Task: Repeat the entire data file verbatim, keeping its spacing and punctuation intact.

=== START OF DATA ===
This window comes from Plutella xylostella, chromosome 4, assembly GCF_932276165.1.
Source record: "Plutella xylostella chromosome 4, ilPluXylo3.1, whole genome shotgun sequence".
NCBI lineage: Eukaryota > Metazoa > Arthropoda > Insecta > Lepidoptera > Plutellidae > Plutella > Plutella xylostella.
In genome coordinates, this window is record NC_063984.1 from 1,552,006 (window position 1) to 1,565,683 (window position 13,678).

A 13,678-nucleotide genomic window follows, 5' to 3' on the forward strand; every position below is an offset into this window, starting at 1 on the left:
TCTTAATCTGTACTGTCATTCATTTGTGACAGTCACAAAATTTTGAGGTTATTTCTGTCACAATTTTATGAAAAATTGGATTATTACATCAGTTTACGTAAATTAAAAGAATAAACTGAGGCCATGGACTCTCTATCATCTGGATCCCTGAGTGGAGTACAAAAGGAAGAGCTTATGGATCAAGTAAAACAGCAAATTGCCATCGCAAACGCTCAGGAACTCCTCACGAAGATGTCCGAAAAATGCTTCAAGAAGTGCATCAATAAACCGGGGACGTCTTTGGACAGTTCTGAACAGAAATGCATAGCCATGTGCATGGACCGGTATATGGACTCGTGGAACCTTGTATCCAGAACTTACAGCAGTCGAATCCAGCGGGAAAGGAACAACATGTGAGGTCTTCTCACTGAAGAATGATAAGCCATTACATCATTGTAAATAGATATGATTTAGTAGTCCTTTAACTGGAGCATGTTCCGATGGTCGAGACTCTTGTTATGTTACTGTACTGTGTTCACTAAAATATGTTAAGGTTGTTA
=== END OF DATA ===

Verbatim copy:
This window comes from Plutella xylostella, chromosome 4, assembly GCF_932276165.1.
Source record: "Plutella xylostella chromosome 4, ilPluXylo3.1, whole genome shotgun sequence".
NCBI lineage: Eukaryota > Metazoa > Arthropoda > Insecta > Lepidoptera > Plutellidae > Plutella > Plutella xylostella.
In genome coordinates, this window is record NC_063984.1 from 1,552,006 (window position 1) to 1,565,683 (window position 13,678).

A 13,678-nucleotide genomic window follows, 5' to 3' on the forward strand; every position below is an offset into this window, starting at 1 on the left:
TCTTAATCTGTACTGTCATTCATTTGTGACAGTCACAAAATTTTGAGGTTATTTCTGTCACAATTTTATGAAAAATTGGATTATTACATCAGTTTACGTAAATTAAAAGAATAAACTGAGGCCATGGACTCTCTATCATCTGGATCCCTGAGTGGAGTACAAAAGGAAGAGCTTATGGATCAAGTAAAACAGCAAATTGCCATCGCAAACGCTCAGGAACTCCTCACGAAGATGTCCGAAAAATGCTTCAAGAAGTGCATCAATAAACCGGGGACGTCTTTGGACAGTTCTGAACAGAAATGCATAGCCATGTGCATGGACCGGTATATGGACTCGTGGAACCTTGTATCCAGAACTTACAGCAGTCGAATCCAGCGGGAAAGGAACAACATGTGAGGTCTTCTCACTGAAGAATGATAAGCCATTACATCATTGTAAATAGATATGATTTAGTAGTCCTTTAACTGGAGCATGTTCCGATGGTCGAGACTCTTGTTATGTTACTGTACTGTGTTCACTAAAATATGTTAAGGTTGTTA